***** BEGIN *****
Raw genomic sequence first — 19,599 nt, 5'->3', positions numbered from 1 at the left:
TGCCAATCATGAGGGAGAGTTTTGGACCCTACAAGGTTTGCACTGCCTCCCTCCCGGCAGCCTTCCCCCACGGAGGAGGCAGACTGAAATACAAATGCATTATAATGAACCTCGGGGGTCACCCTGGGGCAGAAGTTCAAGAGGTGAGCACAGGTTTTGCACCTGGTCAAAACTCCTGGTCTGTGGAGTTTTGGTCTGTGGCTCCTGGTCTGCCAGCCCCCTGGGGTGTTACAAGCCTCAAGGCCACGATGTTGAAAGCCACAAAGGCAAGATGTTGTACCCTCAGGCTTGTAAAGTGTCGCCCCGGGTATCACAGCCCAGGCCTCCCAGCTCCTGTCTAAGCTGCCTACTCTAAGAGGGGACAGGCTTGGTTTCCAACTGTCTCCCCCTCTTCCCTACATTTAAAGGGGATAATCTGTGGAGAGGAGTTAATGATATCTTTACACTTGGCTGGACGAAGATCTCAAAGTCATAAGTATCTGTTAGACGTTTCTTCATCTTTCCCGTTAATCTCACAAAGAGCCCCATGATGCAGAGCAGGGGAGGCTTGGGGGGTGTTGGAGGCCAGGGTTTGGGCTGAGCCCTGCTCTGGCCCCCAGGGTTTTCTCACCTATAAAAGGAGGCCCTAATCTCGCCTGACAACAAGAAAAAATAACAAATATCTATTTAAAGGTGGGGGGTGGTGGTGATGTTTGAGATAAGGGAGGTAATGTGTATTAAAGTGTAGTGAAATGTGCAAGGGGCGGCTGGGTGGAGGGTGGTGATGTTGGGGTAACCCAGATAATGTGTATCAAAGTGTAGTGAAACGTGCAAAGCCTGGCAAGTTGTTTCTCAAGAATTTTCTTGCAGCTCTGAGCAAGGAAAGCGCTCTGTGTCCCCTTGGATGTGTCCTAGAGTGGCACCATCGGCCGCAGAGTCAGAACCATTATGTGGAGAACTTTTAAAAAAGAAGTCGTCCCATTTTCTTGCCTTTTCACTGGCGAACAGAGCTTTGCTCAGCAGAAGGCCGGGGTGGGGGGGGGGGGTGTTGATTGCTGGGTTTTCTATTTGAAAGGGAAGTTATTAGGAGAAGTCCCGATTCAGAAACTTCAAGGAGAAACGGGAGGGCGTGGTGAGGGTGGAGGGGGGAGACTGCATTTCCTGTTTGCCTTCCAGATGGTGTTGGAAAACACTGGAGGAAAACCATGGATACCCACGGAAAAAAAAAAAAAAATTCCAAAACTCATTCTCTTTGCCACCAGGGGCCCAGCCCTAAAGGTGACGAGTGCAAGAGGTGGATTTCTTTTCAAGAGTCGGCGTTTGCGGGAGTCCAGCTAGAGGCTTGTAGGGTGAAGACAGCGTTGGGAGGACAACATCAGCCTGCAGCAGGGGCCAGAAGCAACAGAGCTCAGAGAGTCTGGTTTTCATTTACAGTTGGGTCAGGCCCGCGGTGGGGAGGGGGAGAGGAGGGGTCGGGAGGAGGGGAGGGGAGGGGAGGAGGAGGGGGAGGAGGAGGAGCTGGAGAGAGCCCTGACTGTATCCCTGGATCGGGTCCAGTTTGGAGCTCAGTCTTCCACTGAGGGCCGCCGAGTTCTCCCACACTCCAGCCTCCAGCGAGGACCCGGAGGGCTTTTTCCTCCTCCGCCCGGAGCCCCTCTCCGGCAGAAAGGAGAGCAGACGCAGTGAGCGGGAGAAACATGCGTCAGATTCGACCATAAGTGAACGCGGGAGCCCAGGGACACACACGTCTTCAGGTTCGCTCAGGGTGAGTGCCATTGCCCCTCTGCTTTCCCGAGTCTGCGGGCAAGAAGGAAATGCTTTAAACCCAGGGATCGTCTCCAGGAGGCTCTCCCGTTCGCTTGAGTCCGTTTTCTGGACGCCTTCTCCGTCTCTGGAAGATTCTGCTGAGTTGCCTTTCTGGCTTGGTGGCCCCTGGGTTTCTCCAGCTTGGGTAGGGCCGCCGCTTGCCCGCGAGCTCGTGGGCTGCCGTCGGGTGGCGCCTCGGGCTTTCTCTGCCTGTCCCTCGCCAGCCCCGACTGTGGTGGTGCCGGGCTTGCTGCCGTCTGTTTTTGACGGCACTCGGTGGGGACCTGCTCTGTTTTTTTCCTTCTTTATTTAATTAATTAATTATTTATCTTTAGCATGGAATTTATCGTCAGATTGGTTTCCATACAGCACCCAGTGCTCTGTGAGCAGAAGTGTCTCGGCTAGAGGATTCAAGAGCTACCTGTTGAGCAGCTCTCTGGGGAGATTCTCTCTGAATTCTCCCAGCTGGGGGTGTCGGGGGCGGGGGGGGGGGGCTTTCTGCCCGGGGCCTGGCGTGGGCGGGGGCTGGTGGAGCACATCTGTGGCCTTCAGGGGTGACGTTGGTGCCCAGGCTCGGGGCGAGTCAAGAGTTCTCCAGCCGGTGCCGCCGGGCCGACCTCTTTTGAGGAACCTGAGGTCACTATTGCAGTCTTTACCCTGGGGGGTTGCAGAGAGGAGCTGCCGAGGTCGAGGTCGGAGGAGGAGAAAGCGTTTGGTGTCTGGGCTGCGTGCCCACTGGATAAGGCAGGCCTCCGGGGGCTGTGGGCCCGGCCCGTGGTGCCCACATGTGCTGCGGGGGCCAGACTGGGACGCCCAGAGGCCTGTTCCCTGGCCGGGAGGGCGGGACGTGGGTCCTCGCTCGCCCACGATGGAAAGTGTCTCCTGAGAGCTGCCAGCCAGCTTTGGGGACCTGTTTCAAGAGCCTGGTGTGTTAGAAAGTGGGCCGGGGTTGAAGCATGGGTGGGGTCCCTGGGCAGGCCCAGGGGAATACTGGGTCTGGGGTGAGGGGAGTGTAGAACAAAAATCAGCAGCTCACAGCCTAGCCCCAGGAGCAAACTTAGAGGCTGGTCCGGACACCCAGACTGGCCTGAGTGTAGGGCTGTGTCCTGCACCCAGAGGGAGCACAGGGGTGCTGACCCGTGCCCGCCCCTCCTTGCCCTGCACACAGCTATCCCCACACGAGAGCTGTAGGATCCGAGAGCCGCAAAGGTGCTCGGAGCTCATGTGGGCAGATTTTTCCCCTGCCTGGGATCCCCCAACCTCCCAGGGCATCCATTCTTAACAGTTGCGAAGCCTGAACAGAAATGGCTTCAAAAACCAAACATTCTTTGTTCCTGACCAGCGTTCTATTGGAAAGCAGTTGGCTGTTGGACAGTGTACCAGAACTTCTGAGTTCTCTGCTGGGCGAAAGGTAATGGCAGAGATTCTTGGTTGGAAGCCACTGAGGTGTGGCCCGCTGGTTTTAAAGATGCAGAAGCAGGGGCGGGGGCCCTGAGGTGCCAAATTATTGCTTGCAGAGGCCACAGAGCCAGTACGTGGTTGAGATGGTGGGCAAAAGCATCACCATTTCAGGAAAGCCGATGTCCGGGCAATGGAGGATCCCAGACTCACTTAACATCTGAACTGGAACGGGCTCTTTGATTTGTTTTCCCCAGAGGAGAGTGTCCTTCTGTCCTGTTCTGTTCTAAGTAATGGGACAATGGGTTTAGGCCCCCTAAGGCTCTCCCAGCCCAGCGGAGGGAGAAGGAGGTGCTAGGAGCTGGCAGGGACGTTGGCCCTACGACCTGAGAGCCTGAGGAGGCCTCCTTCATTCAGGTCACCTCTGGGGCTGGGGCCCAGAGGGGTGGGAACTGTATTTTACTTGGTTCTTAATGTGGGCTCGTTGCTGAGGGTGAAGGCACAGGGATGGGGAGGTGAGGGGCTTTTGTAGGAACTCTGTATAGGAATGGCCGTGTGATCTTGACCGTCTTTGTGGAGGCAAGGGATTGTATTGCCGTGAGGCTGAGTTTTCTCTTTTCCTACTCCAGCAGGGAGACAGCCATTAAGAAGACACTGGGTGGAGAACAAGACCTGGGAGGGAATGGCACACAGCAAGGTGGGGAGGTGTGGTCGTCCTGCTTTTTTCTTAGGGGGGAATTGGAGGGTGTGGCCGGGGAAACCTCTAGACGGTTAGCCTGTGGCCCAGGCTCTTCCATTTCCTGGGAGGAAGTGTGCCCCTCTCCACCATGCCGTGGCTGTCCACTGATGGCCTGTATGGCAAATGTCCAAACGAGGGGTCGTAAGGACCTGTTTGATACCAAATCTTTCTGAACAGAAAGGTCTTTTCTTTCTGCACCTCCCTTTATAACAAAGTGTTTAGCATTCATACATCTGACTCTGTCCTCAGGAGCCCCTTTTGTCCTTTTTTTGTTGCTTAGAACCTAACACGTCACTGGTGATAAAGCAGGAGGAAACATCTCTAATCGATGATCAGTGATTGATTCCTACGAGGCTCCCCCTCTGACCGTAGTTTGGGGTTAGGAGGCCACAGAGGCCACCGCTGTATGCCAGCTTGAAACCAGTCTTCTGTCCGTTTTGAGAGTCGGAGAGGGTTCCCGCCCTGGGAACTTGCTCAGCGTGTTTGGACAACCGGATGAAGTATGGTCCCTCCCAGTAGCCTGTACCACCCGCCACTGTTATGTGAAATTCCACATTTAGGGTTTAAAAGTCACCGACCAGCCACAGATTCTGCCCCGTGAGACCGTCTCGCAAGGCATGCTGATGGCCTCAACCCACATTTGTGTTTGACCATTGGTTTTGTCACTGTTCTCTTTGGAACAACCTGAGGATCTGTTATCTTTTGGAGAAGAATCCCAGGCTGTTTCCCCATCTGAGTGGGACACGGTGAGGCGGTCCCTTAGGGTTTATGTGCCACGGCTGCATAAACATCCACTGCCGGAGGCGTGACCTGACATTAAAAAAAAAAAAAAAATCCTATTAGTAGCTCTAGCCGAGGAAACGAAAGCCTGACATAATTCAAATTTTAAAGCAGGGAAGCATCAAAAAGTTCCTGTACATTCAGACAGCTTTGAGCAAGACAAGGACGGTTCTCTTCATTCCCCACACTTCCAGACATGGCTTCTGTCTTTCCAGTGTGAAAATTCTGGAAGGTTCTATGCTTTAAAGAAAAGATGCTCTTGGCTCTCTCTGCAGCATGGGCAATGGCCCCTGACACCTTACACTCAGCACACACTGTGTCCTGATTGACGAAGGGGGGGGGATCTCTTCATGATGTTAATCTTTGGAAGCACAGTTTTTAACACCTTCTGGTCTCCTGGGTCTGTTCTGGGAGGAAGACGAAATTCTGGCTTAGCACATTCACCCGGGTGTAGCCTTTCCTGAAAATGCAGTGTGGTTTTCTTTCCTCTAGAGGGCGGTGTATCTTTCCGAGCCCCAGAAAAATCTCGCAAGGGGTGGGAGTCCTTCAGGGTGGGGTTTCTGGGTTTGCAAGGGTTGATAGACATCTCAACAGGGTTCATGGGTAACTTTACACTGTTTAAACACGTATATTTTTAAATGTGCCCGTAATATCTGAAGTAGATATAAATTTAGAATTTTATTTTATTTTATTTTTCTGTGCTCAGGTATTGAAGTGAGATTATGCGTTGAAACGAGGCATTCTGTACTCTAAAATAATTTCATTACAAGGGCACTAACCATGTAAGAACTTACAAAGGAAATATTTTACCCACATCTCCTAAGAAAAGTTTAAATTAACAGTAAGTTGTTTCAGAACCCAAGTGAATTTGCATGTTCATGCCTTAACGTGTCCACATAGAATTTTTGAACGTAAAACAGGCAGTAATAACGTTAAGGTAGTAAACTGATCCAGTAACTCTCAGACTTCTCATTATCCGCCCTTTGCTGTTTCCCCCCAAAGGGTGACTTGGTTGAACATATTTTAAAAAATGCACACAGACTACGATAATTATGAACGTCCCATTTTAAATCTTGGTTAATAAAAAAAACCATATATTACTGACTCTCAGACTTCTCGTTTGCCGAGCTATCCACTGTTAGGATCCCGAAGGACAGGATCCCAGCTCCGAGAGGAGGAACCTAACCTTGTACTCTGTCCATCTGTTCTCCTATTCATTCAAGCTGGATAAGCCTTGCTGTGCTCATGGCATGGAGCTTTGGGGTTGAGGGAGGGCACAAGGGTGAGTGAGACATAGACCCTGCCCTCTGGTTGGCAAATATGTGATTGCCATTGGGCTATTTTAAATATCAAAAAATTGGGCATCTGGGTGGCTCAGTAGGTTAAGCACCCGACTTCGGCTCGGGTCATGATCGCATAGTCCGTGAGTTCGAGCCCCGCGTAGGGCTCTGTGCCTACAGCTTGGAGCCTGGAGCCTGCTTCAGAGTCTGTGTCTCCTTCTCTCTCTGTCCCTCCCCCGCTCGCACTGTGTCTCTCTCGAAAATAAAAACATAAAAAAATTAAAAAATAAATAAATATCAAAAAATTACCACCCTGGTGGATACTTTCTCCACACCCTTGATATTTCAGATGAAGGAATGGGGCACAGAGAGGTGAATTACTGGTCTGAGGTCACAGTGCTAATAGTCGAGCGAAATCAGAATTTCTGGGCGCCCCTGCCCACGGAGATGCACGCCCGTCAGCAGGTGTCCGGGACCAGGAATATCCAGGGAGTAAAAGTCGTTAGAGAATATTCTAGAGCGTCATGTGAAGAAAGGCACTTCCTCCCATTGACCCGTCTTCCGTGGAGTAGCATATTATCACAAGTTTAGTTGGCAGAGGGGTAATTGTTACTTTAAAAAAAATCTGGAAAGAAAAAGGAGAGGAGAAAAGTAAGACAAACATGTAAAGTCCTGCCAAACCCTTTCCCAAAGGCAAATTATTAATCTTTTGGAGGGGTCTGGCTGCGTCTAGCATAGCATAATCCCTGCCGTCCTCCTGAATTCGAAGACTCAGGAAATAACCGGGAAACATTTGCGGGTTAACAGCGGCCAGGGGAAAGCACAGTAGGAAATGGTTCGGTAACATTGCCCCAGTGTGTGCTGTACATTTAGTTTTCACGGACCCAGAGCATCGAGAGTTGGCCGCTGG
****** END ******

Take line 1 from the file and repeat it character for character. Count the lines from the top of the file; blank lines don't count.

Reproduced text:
Raw genomic sequence first — 19,599 nt, 5'->3', positions numbered from 1 at the left: